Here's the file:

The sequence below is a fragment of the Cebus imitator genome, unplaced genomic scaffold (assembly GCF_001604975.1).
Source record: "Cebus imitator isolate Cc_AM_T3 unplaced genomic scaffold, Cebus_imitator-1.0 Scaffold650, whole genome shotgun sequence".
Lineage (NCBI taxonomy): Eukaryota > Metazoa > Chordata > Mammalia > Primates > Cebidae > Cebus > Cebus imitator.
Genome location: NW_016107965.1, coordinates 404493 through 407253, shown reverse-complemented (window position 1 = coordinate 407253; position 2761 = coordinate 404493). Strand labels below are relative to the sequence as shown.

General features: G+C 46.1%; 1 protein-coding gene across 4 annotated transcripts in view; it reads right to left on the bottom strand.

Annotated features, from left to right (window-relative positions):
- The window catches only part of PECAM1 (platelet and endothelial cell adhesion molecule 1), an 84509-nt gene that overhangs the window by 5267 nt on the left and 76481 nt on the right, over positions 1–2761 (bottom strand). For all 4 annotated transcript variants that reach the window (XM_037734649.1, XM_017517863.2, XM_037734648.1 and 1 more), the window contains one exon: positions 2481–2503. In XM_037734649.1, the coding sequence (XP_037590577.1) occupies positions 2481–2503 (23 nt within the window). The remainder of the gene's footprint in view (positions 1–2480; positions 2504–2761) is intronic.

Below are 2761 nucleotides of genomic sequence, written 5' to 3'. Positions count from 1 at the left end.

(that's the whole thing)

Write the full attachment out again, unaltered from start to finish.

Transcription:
The sequence below is a fragment of the Cebus imitator genome, unplaced genomic scaffold (assembly GCF_001604975.1).
Source record: "Cebus imitator isolate Cc_AM_T3 unplaced genomic scaffold, Cebus_imitator-1.0 Scaffold650, whole genome shotgun sequence".
Lineage (NCBI taxonomy): Eukaryota > Metazoa > Chordata > Mammalia > Primates > Cebidae > Cebus > Cebus imitator.
Genome location: NW_016107965.1, coordinates 404493 through 407253, shown reverse-complemented (window position 1 = coordinate 407253; position 2761 = coordinate 404493). Strand labels below are relative to the sequence as shown.

General features: G+C 46.1%; 1 protein-coding gene across 4 annotated transcripts in view; it reads right to left on the bottom strand.

Annotated features, from left to right (window-relative positions):
- The window catches only part of PECAM1 (platelet and endothelial cell adhesion molecule 1), an 84509-nt gene that overhangs the window by 5267 nt on the left and 76481 nt on the right, over positions 1–2761 (bottom strand). For all 4 annotated transcript variants that reach the window (XM_037734649.1, XM_017517863.2, XM_037734648.1 and 1 more), the window contains one exon: positions 2481–2503. In XM_037734649.1, the coding sequence (XP_037590577.1) occupies positions 2481–2503 (23 nt within the window). The remainder of the gene's footprint in view (positions 1–2480; positions 2504–2761) is intronic.

Below are 2761 nucleotides of genomic sequence, written 5' to 3'. Positions count from 1 at the left end.